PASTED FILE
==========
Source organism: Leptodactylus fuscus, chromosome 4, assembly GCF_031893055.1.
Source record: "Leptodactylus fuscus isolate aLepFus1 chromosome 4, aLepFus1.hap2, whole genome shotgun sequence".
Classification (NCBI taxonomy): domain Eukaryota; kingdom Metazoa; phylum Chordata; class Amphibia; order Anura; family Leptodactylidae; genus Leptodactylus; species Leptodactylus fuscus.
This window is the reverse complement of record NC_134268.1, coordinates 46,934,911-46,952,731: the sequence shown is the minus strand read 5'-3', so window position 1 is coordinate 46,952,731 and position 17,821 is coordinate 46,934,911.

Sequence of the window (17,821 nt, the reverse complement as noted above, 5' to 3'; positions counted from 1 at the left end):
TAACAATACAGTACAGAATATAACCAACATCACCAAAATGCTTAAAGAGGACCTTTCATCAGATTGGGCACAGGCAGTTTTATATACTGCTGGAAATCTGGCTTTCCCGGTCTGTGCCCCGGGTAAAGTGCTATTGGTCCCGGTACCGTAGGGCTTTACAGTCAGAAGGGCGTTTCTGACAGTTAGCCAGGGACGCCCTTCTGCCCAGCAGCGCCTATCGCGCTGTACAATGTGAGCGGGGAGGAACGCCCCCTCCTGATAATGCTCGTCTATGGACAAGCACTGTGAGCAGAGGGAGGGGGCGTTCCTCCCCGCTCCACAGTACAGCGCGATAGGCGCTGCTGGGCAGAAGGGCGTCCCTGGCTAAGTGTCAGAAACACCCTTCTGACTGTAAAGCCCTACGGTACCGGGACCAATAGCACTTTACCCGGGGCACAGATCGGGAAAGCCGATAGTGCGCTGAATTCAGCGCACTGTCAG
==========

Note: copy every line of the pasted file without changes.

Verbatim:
Source organism: Leptodactylus fuscus, chromosome 4, assembly GCF_031893055.1.
Source record: "Leptodactylus fuscus isolate aLepFus1 chromosome 4, aLepFus1.hap2, whole genome shotgun sequence".
Classification (NCBI taxonomy): domain Eukaryota; kingdom Metazoa; phylum Chordata; class Amphibia; order Anura; family Leptodactylidae; genus Leptodactylus; species Leptodactylus fuscus.
This window is the reverse complement of record NC_134268.1, coordinates 46,934,911-46,952,731: the sequence shown is the minus strand read 5'-3', so window position 1 is coordinate 46,952,731 and position 17,821 is coordinate 46,934,911.

Sequence of the window (17,821 nt, the reverse complement as noted above, 5' to 3'; positions counted from 1 at the left end):
TAACAATACAGTACAGAATATAACCAACATCACCAAAATGCTTAAAGAGGACCTTTCATCAGATTGGGCACAGGCAGTTTTATATACTGCTGGAAATCTGGCTTTCCCGGTCTGTGCCCCGGGTAAAGTGCTATTGGTCCCGGTACCGTAGGGCTTTACAGTCAGAAGGGCGTTTCTGACAGTTAGCCAGGGACGCCCTTCTGCCCAGCAGCGCCTATCGCGCTGTACAATGTGAGCGGGGAGGAACGCCCCCTCCTGATAATGCTCGTCTATGGACAAGCACTGTGAGCAGAGGGAGGGGGCGTTCCTCCCCGCTCCACAGTACAGCGCGATAGGCGCTGCTGGGCAGAAGGGCGTCCCTGGCTAAGTGTCAGAAACACCCTTCTGACTGTAAAGCCCTACGGTACCGGGACCAATAGCACTTTACCCGGGGCACAGATCGGGAAAGCCGATAGTGCGCTGAATTCAGCGCACTGTCAG